How and Why to Use a DSLR or Mirrorless Camera for Your Video Production
OpenReel was designed for enterprise shoots, which means Capture works with enterprise-quality cameras. That’s right: DSLR and mirrorless cameras can be used for your next remote video production.
With the right equipment — more on that below — both of these high-power cameras can be converted into webcams for remote video production. Because OpenReel will recognize a DSLR or mirrorless camera as a webcam, 1080p will be the highest resolution at which you can film. However, because these cameras have large image sensors, they capture superpixels, so the video quality will be better than or comparable to mobile devices.
Interested in filming your first video shoot with a DSLR or mirrorless camera? We have all the info you need to get started.
So, what are DSLR and mirrorless cameras anyway?
DSLRs and mirrorless cameras are both types of digital cameras, but they differ in how they allow the photographer to see their Subject. DSLRs have an internal mirror that reflects the light — and therefore the Subject — up to the optical viewfinder. When the photographer takes the photo, or, in our case, hits record, the mirror swings out of the way allowing the light to hit the digital image sensor and capture the Subject.
Mirrorless cameras — as the name suggests — do not have a mirror. Instead, the photographer sees their Subject through an electronic viewfinder and the light goes directly to the digital image sensor capturing exactly what is seen on that screen.
Why use a DSLR or mirrorless camera for your video production?
Both DSLR and mirrorless devices have larger image sensors than standard webcams or mobile devices, which means they can capture more data per pixel for better detail. That also means both types of camera will function better in low lighting.
Additionally, both DSLR and mirrorless cameras provide greater image control thanks to interchangeable lenses and more camera settings than a webcam or mobile device. For example, the Subject can manually set the shutter speed, ISO, and aperture on the camera, ensuring these settings will be in place for the shoot. For settings that Capture can also control, like frame rate and resolution, the Director will need to match the Capture settings to those manually set on the camera.
Another major benefit of DSLRs, in particular, is the ability to take advantage of interchangeable lenses, giving you more options for framing and production style. Recently, some manufacturers are making mirrorless cameras with lenses, as well, so this could be an option for your shoot, too.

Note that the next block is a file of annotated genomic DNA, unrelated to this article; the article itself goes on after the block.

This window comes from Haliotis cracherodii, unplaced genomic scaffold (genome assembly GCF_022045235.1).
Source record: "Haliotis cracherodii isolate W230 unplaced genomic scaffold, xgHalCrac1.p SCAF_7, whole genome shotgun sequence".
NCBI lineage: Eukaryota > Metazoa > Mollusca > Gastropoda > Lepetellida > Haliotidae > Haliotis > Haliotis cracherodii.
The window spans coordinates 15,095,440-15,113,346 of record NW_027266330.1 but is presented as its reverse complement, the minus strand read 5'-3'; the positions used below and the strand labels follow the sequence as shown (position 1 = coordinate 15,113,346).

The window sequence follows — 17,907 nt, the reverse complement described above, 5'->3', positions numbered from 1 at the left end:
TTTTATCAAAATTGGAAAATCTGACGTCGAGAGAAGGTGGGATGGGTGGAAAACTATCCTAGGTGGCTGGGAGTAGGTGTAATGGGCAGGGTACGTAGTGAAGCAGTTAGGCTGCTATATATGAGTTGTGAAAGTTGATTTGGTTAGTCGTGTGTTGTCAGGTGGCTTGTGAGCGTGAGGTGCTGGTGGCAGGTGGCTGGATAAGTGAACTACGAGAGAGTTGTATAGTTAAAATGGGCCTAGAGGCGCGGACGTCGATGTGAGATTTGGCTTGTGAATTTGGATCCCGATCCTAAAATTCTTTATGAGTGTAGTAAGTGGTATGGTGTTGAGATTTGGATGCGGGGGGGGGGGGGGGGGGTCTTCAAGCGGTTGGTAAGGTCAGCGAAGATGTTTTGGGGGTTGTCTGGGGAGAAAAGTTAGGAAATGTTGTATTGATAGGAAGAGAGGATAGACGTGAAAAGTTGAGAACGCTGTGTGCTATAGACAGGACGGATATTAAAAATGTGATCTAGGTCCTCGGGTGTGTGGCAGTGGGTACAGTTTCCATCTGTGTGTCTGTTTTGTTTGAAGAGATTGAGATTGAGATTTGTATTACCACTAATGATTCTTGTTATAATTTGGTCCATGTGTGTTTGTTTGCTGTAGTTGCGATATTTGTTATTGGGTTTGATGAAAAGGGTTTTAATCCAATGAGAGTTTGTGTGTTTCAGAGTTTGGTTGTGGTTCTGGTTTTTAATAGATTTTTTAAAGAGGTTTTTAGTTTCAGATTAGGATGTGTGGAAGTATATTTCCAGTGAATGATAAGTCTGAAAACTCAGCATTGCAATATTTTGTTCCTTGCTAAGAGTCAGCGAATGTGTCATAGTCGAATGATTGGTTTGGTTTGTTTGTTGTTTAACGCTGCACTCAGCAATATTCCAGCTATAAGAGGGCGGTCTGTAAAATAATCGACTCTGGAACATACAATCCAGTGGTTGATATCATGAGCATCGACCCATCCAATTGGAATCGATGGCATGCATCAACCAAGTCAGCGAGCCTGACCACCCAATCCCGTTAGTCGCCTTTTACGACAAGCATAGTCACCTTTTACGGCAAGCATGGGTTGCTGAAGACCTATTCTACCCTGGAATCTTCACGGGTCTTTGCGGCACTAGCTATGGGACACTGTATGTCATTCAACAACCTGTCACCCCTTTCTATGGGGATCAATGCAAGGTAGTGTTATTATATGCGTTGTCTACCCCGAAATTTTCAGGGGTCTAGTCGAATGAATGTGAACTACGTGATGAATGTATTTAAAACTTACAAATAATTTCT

What equipment do you need to use a DSLR or mirrorless camera with OpenReel Capture?
Besides a DSLR or mirrorless camera, the first piece of equipment you need is, of course, as a computer. We recommend your device has, at minimum, a quad-core 3Ghz or higher core processor and 8GB RAM.
Next, you will need a Video Capture Device. While vaguely named, this simple device converts the video signal from your camera into a digital feed for your computer, making it a powerful webcam. You will also need to install on your computer any software required by your video capture device.
If necessary, you will also require compatible cables and adapters to connect your camera, computer, and video capture device, but many of the latter come with these included.
If you already have a DSLR or mirrorless camera to power your video production, you can look into video capture devices and cables that are specifically compatible with that camera and your computer. If you are purchasing all equipment for the first time, look for devices that are compatible with your computer — and, of course, to each other as you put together your gear list. You can reach out to our team of experts for guidance on your gear, or take a look at one of our favorite set-ups:
How to prep for your video production with a DSLR or mirrorless camera
- Connect the HDMI output of the camera to a video capture device via a compatible cable.
- Connect the video capture device to your computer.
- Install any software that is required by the video capture device, and check the camera settings at both the computer system level and within the web browser to make sure the computer recognizes the camera as a webcam.
- Set the frame rate and resolution on the camera itself.
- Turn auto-focus on or off, and make any other camera adjustments, like shutter speed and ISO, depending on the needs of your production. Remember, these will not be controlled in OpenReel — and aren’t options on webcams or mobile devices — and are advantages to using a higher end camera.
- In the camera settings on the camera itself, enable clean HDMI output so there is no HUD information on the video feed passed to OpenReel.
- Schedule a test session to try out the technical side of your new equipment.
- When the Subject enters the test session, the Director should set the frame rate and resolution in OpenReel to match the physical camera’s settings.
Interested in learning more about shooting on OpenReel with a DSLR or mirrorless camera? Or just want to chat through other equipment questions? Reach out! You can also read more about how to prep for your first remote recording session.